The NSVRC collects information and resources to assist those working to prevent sexual violence and to improve resources, outreach and response strategies. This resource section includes access to NSVRC collections and selected online resources.

See only NSVRC publications

Browse by topics or publication types for select online resources or click here to search our entire Library collection of print and electronic materials.  If you cannot find what you need, please go to the general technical assistance section to make a request.

We invite you to send additional materials for our resource collection to resources@nsvrc.org.

This resource provides information about outcome evaluation design and qualitative, quantitative, or mixed approaches.
 Evaluation: Designs and Approaches

These recommendations were developed to provide useful and practical guidelines that will standardize the evaluation and management of sexual assault patients.
 Evaluation and Management of the Sexually Assaulted or Sexually Abused Patient

The first section of the guide outlines existing laws that provide domestic violence victims (and in some states, victims of sexual assault and stalking) time off from work to address the violence in their lives and/or that protect victims from employment discrimination related to the violence. The second section outlines proposed legislation on this topic. Each of these sections is further divided into those laws or bills specific to domestic violence (and, where applicable, sexual violence and stalking) and those laws or bills that relate to crime victims more generally.
 Employment Rights For Victims Of Domestic Or Sexual Violence

This study was originally conducted in 2000 and was updated in 2006. It evaluated access to emergency contraception for rape victims in Pennsylvania emergency rooms.
Emergency Contraception Services for Rape Victims in Pennsylvania Hospitals

This VAWnet Applied Research document describes current research findings on the effects of childhood and adulthood sexual victimization on women’s mental health.
The Psychological Consequences of Sexual Trauma

This collection includes access to web dialogues and online resources that highlight specific organizational practices in the workplace to promote primary prevention of violence against women.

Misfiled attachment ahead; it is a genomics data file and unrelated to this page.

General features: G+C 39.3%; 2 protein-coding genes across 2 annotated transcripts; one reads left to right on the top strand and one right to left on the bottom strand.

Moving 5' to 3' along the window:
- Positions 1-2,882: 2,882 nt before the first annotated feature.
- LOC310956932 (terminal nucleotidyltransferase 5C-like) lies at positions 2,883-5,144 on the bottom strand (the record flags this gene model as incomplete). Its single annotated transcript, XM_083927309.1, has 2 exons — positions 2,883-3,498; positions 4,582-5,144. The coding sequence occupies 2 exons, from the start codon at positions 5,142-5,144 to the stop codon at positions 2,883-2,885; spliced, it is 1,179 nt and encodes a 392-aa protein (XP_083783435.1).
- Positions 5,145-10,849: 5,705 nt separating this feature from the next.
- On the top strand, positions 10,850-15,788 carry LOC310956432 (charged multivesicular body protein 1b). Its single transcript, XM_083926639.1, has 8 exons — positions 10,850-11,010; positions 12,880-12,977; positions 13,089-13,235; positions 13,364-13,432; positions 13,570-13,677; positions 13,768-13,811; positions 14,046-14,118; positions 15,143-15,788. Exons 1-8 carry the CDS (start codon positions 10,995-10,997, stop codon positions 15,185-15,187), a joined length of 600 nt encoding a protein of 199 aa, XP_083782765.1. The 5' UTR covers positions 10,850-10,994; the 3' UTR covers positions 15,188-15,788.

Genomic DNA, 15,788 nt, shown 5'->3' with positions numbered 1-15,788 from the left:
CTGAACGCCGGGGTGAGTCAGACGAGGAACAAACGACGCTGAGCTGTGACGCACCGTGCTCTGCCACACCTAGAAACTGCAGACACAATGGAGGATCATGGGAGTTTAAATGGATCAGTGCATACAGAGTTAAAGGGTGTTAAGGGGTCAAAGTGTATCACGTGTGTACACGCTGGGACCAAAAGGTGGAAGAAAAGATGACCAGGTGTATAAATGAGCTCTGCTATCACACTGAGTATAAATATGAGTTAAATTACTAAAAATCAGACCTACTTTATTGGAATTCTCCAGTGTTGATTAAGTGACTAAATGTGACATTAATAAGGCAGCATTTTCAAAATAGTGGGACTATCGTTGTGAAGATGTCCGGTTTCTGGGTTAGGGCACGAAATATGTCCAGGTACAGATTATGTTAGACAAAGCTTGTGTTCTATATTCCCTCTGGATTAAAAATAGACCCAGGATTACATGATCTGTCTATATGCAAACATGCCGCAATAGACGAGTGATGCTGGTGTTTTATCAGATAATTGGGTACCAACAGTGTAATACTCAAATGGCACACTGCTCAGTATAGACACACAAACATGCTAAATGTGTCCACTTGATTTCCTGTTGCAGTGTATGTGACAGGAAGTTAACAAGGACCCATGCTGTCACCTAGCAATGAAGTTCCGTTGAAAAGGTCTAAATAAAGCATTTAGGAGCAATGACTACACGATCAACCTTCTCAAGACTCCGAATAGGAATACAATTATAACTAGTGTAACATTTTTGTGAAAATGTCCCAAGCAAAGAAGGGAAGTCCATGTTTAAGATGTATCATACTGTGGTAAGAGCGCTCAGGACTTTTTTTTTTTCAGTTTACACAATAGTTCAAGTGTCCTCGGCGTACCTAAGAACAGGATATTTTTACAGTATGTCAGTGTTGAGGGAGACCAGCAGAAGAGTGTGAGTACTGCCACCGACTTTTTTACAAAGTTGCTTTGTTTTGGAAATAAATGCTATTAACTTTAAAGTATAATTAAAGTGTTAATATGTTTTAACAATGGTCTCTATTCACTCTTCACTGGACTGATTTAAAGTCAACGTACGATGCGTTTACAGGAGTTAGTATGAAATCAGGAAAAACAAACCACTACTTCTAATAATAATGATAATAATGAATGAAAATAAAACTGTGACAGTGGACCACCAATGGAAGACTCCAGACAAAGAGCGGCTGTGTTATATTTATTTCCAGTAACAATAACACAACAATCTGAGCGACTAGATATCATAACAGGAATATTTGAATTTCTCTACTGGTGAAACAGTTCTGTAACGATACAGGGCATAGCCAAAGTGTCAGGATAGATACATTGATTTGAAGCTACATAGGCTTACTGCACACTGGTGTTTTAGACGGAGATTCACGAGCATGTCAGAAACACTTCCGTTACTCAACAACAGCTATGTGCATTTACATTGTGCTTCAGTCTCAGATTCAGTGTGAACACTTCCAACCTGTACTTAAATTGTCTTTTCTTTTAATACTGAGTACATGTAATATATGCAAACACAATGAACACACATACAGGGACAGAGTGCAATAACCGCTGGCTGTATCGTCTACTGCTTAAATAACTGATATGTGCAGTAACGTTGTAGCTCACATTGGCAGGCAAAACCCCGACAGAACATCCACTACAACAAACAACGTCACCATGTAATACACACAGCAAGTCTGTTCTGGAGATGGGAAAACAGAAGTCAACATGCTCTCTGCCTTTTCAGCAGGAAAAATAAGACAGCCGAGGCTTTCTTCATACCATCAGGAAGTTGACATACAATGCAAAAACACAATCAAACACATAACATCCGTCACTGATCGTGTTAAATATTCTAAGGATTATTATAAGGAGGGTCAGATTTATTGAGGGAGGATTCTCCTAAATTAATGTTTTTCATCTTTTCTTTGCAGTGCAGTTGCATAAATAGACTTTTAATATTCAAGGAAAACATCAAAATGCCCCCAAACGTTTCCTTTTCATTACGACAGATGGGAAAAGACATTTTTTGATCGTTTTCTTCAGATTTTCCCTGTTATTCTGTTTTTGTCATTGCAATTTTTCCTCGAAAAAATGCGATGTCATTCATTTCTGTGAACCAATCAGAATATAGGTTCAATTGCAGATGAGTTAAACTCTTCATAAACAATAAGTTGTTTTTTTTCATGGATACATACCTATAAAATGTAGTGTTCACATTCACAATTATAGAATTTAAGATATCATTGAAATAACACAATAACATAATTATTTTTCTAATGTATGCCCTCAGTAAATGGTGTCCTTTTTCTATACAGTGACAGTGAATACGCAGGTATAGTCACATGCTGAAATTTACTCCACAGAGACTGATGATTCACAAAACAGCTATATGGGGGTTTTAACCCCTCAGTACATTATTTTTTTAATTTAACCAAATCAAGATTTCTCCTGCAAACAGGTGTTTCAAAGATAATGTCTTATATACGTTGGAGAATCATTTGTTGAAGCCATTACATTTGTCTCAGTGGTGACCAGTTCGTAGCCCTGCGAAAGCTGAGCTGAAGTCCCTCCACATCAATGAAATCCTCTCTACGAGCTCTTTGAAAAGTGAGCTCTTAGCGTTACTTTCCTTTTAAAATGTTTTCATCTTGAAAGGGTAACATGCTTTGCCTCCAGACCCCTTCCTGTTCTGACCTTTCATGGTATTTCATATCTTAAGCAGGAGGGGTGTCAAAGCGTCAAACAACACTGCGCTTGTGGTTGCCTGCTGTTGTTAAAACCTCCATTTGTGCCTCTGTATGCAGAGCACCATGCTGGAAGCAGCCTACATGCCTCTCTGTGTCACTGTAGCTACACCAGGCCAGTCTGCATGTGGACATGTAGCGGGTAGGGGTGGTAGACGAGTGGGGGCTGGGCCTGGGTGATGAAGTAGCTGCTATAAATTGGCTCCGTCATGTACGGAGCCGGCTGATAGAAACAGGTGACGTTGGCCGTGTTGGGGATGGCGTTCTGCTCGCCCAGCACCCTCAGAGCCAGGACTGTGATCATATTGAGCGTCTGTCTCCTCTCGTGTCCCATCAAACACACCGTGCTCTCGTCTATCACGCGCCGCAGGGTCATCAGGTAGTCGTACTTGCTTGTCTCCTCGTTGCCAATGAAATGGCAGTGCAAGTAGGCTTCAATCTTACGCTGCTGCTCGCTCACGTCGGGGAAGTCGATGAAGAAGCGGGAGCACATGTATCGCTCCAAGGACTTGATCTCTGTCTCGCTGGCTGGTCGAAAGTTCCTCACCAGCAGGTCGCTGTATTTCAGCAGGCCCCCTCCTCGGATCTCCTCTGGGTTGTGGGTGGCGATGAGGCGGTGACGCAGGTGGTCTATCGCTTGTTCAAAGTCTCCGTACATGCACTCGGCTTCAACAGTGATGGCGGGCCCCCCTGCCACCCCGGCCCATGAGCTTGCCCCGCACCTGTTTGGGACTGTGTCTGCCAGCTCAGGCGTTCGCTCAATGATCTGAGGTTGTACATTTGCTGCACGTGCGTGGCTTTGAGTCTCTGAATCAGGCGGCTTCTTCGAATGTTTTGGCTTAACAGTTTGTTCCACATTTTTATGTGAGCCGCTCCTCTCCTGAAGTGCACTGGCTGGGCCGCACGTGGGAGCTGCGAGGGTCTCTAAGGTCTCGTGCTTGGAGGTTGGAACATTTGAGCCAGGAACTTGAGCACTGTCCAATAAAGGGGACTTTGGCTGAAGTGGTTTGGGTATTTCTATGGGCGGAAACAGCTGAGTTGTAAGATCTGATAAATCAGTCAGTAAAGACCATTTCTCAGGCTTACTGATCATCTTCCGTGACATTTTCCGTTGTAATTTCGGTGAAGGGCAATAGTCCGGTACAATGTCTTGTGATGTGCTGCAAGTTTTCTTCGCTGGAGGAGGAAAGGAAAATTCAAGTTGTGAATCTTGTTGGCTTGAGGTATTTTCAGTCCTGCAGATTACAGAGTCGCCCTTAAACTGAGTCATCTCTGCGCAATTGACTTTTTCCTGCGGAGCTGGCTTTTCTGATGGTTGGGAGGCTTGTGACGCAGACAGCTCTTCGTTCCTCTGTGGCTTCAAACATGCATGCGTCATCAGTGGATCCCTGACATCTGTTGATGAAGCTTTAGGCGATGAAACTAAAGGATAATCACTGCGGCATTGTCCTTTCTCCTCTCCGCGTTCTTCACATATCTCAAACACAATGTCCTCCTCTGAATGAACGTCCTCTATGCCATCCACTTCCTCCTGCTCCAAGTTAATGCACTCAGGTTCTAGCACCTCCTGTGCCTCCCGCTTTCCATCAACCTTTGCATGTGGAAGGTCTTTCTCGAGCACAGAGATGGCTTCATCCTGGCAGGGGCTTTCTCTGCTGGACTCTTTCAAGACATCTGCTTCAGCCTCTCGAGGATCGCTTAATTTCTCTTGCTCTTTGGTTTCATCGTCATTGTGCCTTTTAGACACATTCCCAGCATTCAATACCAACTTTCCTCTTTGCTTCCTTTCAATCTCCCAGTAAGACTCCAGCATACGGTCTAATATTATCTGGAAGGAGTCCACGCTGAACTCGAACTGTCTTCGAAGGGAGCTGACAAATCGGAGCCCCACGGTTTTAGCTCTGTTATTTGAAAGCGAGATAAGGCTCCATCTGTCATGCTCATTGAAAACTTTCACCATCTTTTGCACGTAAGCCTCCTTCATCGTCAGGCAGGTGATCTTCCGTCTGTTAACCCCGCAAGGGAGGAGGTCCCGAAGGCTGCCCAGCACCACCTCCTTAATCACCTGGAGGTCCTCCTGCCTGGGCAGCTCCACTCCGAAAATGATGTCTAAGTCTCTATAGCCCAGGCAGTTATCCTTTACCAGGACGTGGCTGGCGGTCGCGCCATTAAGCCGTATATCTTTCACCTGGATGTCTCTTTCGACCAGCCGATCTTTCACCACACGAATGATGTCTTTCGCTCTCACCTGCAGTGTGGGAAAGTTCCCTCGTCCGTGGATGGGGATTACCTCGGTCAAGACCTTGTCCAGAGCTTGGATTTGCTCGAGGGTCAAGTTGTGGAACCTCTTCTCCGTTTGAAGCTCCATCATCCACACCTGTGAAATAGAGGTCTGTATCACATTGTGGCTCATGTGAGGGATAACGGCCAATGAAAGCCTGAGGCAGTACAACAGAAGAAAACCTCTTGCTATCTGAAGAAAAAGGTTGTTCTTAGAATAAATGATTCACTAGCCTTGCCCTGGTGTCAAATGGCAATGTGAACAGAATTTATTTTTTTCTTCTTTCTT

The Workplace: A Dialogue on Organizational Practices to Prevent Violence Against Women

This report presents detailed information about third-party involvement in violent crime. Third parties include bystanders, other victims, household members, police officers, instigators, or any combination of these. Third parties may play a role in the formation and escalation of violence, may intervene to stop an assault, or may be an eyewitness.
 
Third-party Involvement in Violent Crime, 1993-99

This resource from the University of Kentucky Center for Research on Violence Against Women offers tips to help advocates and practitioners utilize the information found in articles from scientific journals. The document describes the key sections of a typical journal article and also provides a listing of select journals relevant to violence against women research.Understanding Scientific Journal Articles

This booklet by the MCASA's Sexual Assault Legal Insitute (SALI) gives basic information about how the legal system responds to allegations of child sexual abuse.  The booklet is divided into several chapters: emotional recovery, effects of child sexual abuse, who commits sexual abuse, disclosures of child sexual abuse, as well as other important chapters that provide important information for parents of children who have been sexually abused. This booklet is printed in English and Spanish.

Read Understanding the Legal System When Your Child Has Been Sexually Abused 

This resource from the Colorado Coalition Against Sexual Assault, a 17-page synthesis of root causes theories with a full bibliography, describes each of the two major sexual assault theory areas and gives 2-3 paragraph explanations of each theory under the two categories. This will be helpful to people attempting to understand the state of current (and past) research on the root causes of sexual assault.

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